Through the Refugee-Affected and Hosting Area Programme (RAHA), UNHCR works with the Government of Pakistan, UNDP and development agencies to promote harmonious co-existence between Pakistani and Afghan communities by strengthening governance and public service delivery. Undoubtedly important, this program represents only a modest response to very profound needs.

Even after refugees have repatriated, the areas in which they used to live often require rehabilitation. Our efforts with partners to bring about orderly camp closure and to rehabilitate affected land, for example, in Ethiopia and Uganda, have been limited. Such efforts need to be expanded, and to become the norm rather than the exception.

A better understanding and recognition by the international community of the efforts of host countries is absolutely necessary. I have asked the Policy Development and Evaluation Service to commission an independent study to measure the economic and social impact of hosting refugees, including, as far as possible, its financial quantification.

In the meantime, we need to increase international solidarity and burden-sharing. As partners in UNHCR's initiative on protracted situations have observed, each case needs a comprehensive approach, with solutions tailored to the circumstances of the refugees, their host countries, and their countries of origin.

Ladies and gentlemen,

Resettlement is a tangible and effective example of burden-sharing. It allows refugees who cannot find safety or a durable solution in their first country of asylum to take up residence in another country.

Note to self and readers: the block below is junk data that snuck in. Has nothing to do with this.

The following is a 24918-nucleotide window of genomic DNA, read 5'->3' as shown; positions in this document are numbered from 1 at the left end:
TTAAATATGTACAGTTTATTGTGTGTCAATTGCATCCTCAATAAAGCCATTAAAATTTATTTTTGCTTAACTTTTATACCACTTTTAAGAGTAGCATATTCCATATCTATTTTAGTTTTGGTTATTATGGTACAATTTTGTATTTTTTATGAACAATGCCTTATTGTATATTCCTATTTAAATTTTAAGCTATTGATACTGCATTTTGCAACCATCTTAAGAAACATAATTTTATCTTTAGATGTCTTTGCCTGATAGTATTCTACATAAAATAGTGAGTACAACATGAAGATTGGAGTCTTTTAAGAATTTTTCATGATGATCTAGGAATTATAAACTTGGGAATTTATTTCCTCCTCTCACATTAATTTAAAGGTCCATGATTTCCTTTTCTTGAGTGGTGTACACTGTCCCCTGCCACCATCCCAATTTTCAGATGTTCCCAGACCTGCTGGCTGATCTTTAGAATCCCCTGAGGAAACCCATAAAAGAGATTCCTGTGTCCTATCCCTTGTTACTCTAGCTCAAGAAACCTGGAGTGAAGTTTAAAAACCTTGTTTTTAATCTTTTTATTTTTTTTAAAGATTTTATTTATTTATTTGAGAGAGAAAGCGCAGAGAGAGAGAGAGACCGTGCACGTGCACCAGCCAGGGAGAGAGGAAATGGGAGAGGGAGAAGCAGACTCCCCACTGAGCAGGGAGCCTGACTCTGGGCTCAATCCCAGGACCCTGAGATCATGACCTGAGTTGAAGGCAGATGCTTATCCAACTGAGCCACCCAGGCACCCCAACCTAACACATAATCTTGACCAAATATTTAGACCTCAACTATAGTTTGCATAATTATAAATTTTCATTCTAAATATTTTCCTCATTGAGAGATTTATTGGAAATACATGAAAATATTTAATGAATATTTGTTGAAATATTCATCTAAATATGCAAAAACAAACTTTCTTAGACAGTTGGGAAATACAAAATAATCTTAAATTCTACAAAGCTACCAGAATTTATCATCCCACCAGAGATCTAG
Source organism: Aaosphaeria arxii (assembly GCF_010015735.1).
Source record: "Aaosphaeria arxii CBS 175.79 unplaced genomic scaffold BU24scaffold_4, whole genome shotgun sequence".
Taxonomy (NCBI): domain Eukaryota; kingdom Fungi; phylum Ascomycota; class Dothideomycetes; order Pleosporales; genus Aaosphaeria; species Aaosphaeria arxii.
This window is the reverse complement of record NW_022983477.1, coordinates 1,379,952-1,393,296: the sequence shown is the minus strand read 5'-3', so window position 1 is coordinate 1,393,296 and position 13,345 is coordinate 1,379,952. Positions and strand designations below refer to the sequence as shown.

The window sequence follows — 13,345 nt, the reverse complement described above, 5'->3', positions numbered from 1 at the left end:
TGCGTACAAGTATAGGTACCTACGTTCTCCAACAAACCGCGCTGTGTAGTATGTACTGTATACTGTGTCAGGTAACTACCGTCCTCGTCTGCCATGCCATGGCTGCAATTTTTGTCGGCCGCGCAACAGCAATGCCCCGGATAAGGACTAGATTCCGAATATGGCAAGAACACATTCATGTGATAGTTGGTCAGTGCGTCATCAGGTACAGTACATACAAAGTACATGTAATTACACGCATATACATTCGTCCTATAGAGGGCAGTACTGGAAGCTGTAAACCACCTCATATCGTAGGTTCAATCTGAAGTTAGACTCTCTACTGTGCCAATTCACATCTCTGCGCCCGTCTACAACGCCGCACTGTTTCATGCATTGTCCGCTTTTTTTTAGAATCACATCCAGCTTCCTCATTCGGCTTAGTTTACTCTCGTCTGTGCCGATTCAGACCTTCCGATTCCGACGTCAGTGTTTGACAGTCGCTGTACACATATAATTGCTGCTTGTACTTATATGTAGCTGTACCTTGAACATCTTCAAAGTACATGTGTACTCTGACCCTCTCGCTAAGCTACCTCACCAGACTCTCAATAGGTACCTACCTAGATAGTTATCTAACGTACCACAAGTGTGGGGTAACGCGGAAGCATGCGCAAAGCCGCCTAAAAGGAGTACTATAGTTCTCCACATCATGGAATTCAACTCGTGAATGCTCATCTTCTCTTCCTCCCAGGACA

We are working hard to enhance resettlement. UNHCR made resettlement submissions for over 128,000 refugees in 2009 - more than double the number in 2005. The number of departures --that is, of refugees who traveled to their new homes-- was also up, to just under 85,000.

Since June 2008, 12 new countries have established resettlement programs and the total number worldwide now stands at 24. An emergency transit centre was established in Romania last year and transit support was also provided by the Philippines and Slovakia.

But a huge gap remains between resettlement needs and resettlement capacity. UNHCR estimates that as many as 800,000 refugees need resettlement, yet the number of places available annually is only around 10% of that, and less than 1 percent of the total number of refugees in the world.

Resettlement is a critical protection tool but also a strategic instrument for unblocking refugee situations of long duration. I appeal to countries to establish or expand their resettlement programs.

Ladies and gentlemen,

Despite the lower number of refugees able to return to their countries in conditions of safety and dignity last year, voluntary repatriation remains a vital solution. Indeed, with major conflicts failing to resolve, it becomes all the more important to act on the opportunities for voluntary return which do exist.

Only with resettlement and voluntary return maximized, and a more equitable sharing of the responsibility for hosting refugees, can we hope to see more receptivity to local integration.